An exchange of wide-ranging viewpoints on the themes surrounding the European/national debate on the management of the banking crises. This describes yesterday's meeting between the President of the Single Supervisory Mechanism (SSM)'s Supervisory Board, Danièle Nouy, and the Bank of Italy’s board of directors and the managers of the top 13 Italian banks under the European Central Bank (ECB)'s direct surveillance.
It was a routine encounter, which kicked off Nouy's annual schedule of meetings with the national regulators in order to strengthen interactions between the Supervisory Board and those responsible for oversight at a national level.
The Bank of Italy did not issue any official statement regarding the meeting, and its total discretion on this matter was respected by the banks that attended the meeting and the following presentation by the board of directors (which was also attended by Bankitalia's General Vice Director, Fabio Panetta).
Nouy will attend a second meeting today, this time with the senior and junior staff at the Department of Banking and Financial Oversight at the Bank of Italy, with whom she will tackle the specific issues of the SSM's full efficiency and the so-called “joint supervisory team” that several of the Italian central bank’s analysts have joined.
Basically, it should be a very functional meeting about the supervisory guidelines that will be adopted over the course of 2017, a year in which the European Banking Authority (EBA) will not be conducting “stress tests.”
With the bankers convening in Rome, there has been talk about managing irrecoverable debts and other non-performing loans—as well as the low profitability that continues to haunt Italian banks, the credit risk and market risk.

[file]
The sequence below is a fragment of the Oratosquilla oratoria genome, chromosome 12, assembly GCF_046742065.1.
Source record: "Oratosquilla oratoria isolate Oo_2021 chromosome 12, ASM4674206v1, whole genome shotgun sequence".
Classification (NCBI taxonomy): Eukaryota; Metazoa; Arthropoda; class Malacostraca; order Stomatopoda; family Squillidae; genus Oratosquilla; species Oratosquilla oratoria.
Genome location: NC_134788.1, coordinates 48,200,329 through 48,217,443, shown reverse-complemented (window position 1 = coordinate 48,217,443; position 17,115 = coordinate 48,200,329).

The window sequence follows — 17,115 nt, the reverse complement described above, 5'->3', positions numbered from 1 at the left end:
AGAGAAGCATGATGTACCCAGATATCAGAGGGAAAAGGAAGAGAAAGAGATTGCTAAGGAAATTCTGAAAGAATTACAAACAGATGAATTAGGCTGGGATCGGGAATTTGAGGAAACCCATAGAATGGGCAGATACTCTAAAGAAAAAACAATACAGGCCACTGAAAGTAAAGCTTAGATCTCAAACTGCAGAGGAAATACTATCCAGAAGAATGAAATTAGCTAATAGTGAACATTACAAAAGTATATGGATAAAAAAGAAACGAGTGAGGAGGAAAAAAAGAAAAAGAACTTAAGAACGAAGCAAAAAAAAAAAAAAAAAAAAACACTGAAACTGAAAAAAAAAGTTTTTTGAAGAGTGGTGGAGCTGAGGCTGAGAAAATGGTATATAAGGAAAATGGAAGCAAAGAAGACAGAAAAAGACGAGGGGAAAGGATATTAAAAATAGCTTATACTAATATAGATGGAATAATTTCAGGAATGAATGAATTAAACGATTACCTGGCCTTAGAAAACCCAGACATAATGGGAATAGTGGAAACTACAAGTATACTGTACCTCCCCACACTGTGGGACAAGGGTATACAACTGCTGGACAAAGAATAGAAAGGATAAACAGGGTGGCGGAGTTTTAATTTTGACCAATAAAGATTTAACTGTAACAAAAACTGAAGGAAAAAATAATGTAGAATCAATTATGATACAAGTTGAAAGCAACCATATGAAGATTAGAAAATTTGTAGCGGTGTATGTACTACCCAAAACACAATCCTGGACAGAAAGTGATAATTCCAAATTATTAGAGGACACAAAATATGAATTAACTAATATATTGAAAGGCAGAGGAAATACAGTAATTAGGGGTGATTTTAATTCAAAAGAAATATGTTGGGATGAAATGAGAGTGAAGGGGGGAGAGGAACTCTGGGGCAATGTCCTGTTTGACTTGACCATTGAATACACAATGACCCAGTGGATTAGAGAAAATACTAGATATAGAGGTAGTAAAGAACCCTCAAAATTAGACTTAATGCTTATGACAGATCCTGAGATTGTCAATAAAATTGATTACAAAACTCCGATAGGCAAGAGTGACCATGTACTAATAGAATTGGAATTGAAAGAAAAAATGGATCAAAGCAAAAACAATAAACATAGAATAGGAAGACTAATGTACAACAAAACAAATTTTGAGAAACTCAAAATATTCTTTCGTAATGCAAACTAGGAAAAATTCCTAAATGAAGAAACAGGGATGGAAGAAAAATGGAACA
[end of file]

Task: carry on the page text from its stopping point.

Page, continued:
Nouy dealt with the questions by restating how the Supervisory Board works, and then discussing the Supervisory Review and Evaluation Process (SREP). The head of the Frankfurt Supervisory Board spoke off the cuff with the Italian bankers.
Among other things, Nouy was asked a question about whether greater attention being paid to Italian banks' NPLs, in comparison with the illiquid “level 3” activities on the balance sheets of certain Northern European banks.
Nouy denied that the Supervisory Board paid any more or less attention to the various risky activities present in those balance sheets.
Regarding transparency (an issue that piqued the interest of those in attendance), Nouy claimed to be convinced that, for certain aspects of Frankfurt's operations, greater openness would not be of any aid to the monitored banks.
Nearly all of the heads of the large Italian banks were in attendance, starting with Intesa Sanpaolo's Carlo Messina, Mediobanca's Alberto Nagel, and Banco BPM's Giuseppe Castagna. Unicredit CEO Jean Pierre Mustier was absent; manager Marina Natale took over to represent the second-largest Italian bank.
The Italian Banking Assocation’s delegation was led by Maurizio Sella and General Manager Giovanni Sabatini. Fabrizio Viola of Banca Popolare di Vicenza was also present.
Nouy's two days in Rome coincide with the presentation of a new proposal—submitted by the EBA's Italian President, Andrea Enria—to start a European “bad bank” in order to manage €1 trillion in non-performing loans at European banks (in line with the rules on state aid and bail-ins).
Last Saturday, Bank of Italy Governor Ignazio Visco had submitted a proposal to the EU to allow banks to use internal risk-evaluation methods in order to streamline the process of removing bad loans en masse. For these kinds of banks, as Visco noted in his speech to the ASSIOM FOREX, including the effects of divestitures in loss estimates in the case of debtor insolvency (Loss Given Default, or LGD) creates a significant, automatic increase in capital requirements for the entirety of in bonis loans, and therefore a reduction in capital coefficients.
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